A bifunctional O-antigen polymerase structure reveals a new glycosyltransferase family

Abstract

Lipopolysaccharide O-antigen is an attractive candidate for immunotherapeutic strategies targeting antibiotic-resistant Klebsiella pneumoniae. Several K. pneumoniae O-serotypes are based on a shared O2a-antigen backbone repeating unit: (→ 3)-α-Galp-(1 → 3)-β-Galf-(1 →). O2a antigen is synthesized on undecaprenol diphosphate in a pathway involving the O2a polymerase, WbbM, before its export by an ATP-binding cassette transporter. This dual domain polymerase possesses a C-terminal galactopyranosyltransferase resembling known GT8 family enzymes, and an N-terminal DUF4422 domain identified here as a galactofuranosyltransferase defining a previously unrecognized family (GT111). Functional assignment of DUF4422 explains how galactofuranose is incorporated into various polysaccharides of importance in vaccine production and the food industry. In the 2.1-Å resolution structure, three WbbM protomers associate to form a flattened triangular prism connected to a central stalk that orients the active sites toward the membrane. The biochemical, structural and topological properties of WbbM offer broader insight into the mechanisms of assembly of bacterial cell-surface glycans.

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Fig. 1: Structures and biosynthesis of OPSs based on the O2a antigen.
Fig. 2: Identification of two GT modules in WbbM.
Fig. 3: Overall structure of WbbM.
Fig. 4: Details of the WbbM catalytic sites.
Fig. 5: Model for the membrane-tethered WbbM trimer.

Data availability

The crystallographic dataset for native WbbM has been deposited in the PDB repository under accession code 6U4B. Raw NMR and mass spectrometry data are available from the corresponding authors upon request.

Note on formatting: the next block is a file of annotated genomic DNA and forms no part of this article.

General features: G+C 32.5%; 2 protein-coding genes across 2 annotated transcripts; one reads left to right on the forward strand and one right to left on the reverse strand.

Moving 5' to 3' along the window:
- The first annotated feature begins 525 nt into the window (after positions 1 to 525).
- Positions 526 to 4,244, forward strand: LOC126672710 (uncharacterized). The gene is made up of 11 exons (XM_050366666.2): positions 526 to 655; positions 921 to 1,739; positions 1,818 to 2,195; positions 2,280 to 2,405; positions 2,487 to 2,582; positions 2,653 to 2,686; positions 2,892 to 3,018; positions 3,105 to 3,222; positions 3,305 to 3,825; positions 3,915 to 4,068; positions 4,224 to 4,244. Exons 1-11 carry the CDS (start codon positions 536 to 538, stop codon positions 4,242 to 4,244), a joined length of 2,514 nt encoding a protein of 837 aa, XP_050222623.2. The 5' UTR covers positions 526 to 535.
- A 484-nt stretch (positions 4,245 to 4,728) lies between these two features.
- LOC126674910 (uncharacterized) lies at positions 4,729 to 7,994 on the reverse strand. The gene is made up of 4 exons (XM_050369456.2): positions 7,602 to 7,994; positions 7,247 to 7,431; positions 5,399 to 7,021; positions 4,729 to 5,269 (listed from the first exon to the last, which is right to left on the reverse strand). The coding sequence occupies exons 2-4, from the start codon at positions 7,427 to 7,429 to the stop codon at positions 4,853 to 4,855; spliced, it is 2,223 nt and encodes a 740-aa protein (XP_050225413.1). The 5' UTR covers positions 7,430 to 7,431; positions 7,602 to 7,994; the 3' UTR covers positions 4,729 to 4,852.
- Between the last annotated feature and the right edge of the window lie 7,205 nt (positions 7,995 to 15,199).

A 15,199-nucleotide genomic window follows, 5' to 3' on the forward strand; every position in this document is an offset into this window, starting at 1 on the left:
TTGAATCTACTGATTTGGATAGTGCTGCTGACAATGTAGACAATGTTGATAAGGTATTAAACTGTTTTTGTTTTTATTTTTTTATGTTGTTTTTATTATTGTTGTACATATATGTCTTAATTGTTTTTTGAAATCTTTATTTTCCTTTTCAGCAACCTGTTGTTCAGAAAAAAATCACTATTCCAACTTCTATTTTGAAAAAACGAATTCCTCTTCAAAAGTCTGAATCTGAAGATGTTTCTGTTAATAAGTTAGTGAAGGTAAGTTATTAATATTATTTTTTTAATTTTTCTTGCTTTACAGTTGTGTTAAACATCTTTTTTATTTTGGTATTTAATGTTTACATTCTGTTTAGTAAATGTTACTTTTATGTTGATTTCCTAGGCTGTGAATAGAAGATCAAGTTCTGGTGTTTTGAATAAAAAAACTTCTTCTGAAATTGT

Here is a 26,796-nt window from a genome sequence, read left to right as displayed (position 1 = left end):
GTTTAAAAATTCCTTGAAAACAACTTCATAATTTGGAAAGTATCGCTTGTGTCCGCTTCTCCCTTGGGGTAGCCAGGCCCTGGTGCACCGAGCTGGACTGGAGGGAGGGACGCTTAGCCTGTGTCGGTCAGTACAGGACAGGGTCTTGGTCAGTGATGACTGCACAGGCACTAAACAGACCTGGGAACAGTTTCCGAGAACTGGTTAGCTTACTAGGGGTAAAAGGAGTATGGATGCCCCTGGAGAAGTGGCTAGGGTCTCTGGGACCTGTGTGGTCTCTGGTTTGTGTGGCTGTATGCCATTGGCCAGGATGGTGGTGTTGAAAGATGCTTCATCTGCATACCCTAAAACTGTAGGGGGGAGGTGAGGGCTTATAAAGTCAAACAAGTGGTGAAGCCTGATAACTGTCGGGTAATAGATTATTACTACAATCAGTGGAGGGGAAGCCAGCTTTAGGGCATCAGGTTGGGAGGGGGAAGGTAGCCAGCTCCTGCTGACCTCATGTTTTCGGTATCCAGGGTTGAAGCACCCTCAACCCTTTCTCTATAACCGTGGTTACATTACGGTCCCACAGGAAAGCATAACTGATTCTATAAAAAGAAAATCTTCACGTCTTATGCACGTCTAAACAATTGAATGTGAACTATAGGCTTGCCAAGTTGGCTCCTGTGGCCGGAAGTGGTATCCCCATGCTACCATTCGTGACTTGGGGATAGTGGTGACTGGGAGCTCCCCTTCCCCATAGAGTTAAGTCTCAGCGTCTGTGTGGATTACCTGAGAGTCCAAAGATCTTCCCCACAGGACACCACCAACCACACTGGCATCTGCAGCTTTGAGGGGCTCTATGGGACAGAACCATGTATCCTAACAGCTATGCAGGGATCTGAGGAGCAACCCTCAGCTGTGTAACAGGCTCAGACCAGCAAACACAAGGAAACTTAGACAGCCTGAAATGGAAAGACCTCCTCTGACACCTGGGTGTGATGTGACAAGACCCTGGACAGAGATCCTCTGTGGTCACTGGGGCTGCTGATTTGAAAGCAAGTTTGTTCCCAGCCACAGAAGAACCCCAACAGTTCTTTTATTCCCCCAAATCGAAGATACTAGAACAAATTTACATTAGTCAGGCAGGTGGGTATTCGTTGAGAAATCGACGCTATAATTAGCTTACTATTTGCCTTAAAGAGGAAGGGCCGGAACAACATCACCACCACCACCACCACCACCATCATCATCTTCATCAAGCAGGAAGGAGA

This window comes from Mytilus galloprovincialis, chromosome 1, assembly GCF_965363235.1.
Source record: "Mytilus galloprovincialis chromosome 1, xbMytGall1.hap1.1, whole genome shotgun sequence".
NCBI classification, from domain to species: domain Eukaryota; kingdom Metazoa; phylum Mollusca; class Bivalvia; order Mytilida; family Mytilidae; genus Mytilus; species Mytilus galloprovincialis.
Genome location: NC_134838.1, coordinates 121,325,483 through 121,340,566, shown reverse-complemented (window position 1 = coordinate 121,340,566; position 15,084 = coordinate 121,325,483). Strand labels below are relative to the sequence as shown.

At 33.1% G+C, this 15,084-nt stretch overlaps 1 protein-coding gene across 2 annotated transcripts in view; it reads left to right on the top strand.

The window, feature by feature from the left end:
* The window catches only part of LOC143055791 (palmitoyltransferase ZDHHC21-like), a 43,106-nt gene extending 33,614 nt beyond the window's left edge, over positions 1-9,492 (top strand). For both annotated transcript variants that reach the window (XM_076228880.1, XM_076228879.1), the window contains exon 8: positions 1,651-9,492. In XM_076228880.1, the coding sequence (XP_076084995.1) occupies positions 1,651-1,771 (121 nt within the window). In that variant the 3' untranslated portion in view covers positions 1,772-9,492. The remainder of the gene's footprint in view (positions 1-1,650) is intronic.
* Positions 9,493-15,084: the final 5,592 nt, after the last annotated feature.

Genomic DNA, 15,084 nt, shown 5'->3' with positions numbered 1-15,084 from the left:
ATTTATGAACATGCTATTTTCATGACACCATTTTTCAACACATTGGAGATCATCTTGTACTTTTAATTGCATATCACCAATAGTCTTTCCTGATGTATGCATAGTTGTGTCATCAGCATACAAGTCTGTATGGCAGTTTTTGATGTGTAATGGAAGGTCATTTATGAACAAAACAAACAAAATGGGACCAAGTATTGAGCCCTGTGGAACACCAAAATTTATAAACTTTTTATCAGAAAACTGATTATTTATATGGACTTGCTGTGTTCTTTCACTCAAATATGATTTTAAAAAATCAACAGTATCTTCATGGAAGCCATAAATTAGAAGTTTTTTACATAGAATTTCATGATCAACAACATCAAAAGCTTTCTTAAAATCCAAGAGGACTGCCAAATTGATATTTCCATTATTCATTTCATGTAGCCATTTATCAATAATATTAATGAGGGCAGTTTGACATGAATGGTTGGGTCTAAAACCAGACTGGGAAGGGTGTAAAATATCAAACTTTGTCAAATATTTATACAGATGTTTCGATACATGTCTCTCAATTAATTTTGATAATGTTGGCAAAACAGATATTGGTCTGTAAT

Code availability

Custom Python scripts used in this study are available at https://github.com/bclarke2/wbbM_glf_scripts.

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Acknowledgements

The authors wish to thank S. Labiuk at the Canadian Light Source for help with data collection and S. Al-Abdul-Wahid and A. Lo for technical support with NMR spectroscopy. These studies were supported by individual Natural Sciences and Engineering Research Council Discovery Grants awarded to M.S.K., T.L.L., and C.W. T.L.L. and C.W. hold Canada Research Chairs and S.D.K. is a recipient of a Natural Sciences and Engineering Research Council Postgraduate Scholarship.

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B.R.C. performed all of the biochemical experiments and phylogenetics analysis shown. O.G.O. performed NMR experiments and participated in interpretation of mass spectrometry data. R.P.S. synthesized the synthetic oligosaccharide acceptors. E.R.K.-H. generated site-directed mutants and performed initial activity assessments. R.G., E.R.K.-H. and E.M. crystallized WbbM and collected X-ray data. S.D.K. purified LPS samples, performed mass spectrometry analysis, together with O.G.O. T.L.L. oversaw the work of R.P.S. and contributed to data analysis. M.S.K. oversaw the work of E.R.K.-H., R.G. and E.M. assisted with crystallographic refinements, identified targets for mutagenesis and performed bioinformatic analysis of the membrane-associated C terminus. C.W. conceived the project and oversaw the biochemical studies and data analysis performed by B.R.C., O.G.O. and S.D.K. The initial draft of the paper was prepared by B.R.C., O.G.O., M.S.K. and C.W., and all authors made contributions to the final version.

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Correspondence to Matthew S. Kimber or Chris Whitfield.

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Supplementary Tables 1–6 and Figs. 1–9

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Clarke, B.R., Ovchinnikova, O.G., Sweeney, R.P. et al. A bifunctional O-antigen polymerase structure reveals a new glycosyltransferase family. Nat Chem Biol 16, 450–457 (2020). https://doi.org/10.1038/s41589-020-0494-0

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